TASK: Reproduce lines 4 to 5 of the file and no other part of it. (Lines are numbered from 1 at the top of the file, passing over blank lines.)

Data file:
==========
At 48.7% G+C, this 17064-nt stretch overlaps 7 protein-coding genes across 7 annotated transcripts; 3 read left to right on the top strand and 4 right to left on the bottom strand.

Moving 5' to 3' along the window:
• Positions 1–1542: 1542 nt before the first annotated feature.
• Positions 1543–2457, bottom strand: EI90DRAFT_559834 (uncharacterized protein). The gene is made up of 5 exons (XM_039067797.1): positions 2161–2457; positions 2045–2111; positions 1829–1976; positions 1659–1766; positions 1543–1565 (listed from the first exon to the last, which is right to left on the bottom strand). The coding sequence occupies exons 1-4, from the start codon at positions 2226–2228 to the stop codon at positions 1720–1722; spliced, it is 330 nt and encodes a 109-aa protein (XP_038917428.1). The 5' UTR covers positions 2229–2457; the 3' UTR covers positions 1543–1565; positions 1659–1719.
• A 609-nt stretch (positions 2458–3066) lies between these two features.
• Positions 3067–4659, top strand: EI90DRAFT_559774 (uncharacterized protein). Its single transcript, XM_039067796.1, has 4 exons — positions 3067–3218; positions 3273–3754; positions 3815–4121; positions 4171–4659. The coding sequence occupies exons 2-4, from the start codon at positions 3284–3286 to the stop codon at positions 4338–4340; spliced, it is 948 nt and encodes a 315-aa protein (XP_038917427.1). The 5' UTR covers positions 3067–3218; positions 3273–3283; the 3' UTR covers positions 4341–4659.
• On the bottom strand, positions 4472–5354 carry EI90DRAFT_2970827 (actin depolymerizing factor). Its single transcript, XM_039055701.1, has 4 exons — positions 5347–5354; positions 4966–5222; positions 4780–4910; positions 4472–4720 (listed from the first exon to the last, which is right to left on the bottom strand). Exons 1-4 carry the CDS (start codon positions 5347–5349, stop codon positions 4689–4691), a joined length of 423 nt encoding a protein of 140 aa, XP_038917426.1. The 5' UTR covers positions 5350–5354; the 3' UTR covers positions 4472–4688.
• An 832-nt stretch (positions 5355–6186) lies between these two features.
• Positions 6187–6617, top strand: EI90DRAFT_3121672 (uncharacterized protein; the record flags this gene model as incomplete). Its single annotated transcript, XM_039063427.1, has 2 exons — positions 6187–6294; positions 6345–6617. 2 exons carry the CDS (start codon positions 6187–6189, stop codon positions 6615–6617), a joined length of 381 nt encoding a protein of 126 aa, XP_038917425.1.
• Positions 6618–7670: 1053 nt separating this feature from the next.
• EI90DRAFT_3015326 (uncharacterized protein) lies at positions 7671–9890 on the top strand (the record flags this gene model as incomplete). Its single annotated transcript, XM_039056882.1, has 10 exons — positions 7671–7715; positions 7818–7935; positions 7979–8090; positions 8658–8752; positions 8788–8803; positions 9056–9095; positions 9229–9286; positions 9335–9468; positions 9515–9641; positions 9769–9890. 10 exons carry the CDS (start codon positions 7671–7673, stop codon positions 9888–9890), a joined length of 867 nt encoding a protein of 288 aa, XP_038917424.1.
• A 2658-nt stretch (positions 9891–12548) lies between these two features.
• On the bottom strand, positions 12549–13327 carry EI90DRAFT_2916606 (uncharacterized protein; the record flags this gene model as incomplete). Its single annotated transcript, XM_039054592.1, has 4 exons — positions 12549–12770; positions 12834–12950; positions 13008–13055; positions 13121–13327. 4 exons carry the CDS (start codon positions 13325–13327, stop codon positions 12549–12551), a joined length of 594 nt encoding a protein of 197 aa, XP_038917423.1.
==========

• Positions 1543–2457, bottom strand: EI90DRAFT_559834 (uncharacterized protein). The gene is made up of 5 exons (XM_039067797.1): positions 2161–2457; positions 2045–2111; positions 1829–1976; positions 1659–1766; positions 1543–1565 (listed from the first exon to the last, which is right to left on the bottom strand). The coding sequence occupies exons 1-4, from the start codon at positions 2226–2228 to the stop codon at positions 1720–1722; spliced, it is 330 nt and encodes a 109-aa protein (XP_038917428.1). The 5' UTR covers positions 2229–2457; the 3' UTR covers positions 1543–1565; positions 1659–1719.
• A 609-nt stretch (positions 2458–3066) lies between these two features.